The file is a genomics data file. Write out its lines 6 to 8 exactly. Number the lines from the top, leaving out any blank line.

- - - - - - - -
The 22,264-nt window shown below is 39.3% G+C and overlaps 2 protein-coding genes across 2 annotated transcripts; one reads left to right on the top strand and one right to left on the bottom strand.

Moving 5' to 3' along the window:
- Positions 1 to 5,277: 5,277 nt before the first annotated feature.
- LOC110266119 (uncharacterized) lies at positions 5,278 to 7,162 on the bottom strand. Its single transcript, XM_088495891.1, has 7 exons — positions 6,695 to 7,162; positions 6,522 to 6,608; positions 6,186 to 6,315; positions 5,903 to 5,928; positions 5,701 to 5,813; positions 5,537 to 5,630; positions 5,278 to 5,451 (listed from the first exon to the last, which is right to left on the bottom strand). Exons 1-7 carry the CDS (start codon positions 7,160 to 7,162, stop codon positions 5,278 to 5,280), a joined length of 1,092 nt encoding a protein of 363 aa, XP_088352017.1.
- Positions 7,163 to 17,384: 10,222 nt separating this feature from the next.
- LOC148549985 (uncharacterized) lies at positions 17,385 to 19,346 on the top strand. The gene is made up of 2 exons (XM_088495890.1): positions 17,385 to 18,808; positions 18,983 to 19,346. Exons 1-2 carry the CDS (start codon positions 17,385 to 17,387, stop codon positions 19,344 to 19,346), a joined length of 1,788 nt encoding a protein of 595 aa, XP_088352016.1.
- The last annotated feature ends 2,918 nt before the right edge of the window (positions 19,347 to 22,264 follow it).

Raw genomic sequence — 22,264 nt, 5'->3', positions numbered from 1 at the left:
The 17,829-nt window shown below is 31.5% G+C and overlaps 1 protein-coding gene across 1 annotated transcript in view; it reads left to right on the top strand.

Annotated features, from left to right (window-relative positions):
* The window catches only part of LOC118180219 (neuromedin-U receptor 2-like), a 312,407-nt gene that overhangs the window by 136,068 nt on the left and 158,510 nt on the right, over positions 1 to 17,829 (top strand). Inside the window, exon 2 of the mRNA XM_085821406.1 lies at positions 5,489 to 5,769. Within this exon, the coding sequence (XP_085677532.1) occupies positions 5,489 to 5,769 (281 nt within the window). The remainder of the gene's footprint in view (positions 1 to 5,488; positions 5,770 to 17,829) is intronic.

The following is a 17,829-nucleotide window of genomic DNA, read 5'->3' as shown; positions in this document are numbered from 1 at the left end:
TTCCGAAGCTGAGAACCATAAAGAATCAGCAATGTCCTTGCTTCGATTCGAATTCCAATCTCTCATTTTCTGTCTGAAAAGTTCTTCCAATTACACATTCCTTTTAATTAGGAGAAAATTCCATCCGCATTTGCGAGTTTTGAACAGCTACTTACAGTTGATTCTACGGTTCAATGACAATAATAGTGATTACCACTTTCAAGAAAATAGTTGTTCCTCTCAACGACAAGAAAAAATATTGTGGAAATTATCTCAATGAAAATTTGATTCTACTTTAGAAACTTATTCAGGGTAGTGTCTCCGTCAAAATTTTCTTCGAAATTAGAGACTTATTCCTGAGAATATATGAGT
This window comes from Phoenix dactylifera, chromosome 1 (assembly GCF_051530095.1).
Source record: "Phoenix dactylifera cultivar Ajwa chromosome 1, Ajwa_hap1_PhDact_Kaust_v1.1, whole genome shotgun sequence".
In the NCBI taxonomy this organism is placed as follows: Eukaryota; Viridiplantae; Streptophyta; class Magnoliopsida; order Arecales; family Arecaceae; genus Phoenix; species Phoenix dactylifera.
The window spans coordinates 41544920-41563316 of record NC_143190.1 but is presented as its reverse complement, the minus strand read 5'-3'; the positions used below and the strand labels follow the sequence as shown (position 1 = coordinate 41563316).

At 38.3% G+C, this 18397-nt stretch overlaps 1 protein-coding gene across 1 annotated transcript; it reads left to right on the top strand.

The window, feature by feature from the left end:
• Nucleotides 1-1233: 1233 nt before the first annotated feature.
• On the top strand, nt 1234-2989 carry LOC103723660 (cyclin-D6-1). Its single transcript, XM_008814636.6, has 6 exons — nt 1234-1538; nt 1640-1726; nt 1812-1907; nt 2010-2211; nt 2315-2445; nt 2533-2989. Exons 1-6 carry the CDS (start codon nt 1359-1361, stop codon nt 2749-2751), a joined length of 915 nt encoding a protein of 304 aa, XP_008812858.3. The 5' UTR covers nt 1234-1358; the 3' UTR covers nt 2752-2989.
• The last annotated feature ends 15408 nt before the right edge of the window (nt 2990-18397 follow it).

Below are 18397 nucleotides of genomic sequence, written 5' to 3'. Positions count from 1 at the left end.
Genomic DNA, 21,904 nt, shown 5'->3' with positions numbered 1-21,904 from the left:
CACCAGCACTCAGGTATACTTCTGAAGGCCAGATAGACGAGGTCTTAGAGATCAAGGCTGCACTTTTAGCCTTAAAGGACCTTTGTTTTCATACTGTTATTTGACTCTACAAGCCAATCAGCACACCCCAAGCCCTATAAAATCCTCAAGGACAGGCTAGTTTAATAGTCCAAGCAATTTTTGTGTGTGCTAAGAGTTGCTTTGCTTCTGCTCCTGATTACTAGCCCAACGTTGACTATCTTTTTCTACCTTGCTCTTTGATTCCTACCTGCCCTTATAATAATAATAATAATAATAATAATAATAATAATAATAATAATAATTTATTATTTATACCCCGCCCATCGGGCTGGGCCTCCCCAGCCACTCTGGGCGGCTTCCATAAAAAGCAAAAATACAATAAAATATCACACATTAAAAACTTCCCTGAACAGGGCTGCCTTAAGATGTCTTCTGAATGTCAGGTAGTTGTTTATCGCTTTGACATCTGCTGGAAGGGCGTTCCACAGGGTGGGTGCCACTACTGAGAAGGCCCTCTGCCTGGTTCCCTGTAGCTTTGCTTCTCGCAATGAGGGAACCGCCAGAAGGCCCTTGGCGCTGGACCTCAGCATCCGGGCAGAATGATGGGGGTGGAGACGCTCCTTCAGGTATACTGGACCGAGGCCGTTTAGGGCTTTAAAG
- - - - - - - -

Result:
- LOC148549985 (uncharacterized) lies at positions 17,385 to 19,346 on the top strand. The gene is made up of 2 exons (XM_088495890.1): positions 17,385 to 18,808; positions 18,983 to 19,346. Exons 1-2 carry the CDS (start codon positions 17,385 to 17,387, stop codon positions 19,344 to 19,346), a joined length of 1,788 nt encoding a protein of 595 aa, XP_088352016.1.
- The last annotated feature ends 2,918 nt before the right edge of the window (positions 19,347 to 22,264 follow it).

Raw genomic sequence — 22,264 nt, 5'->3', positions numbered from 1 at the left: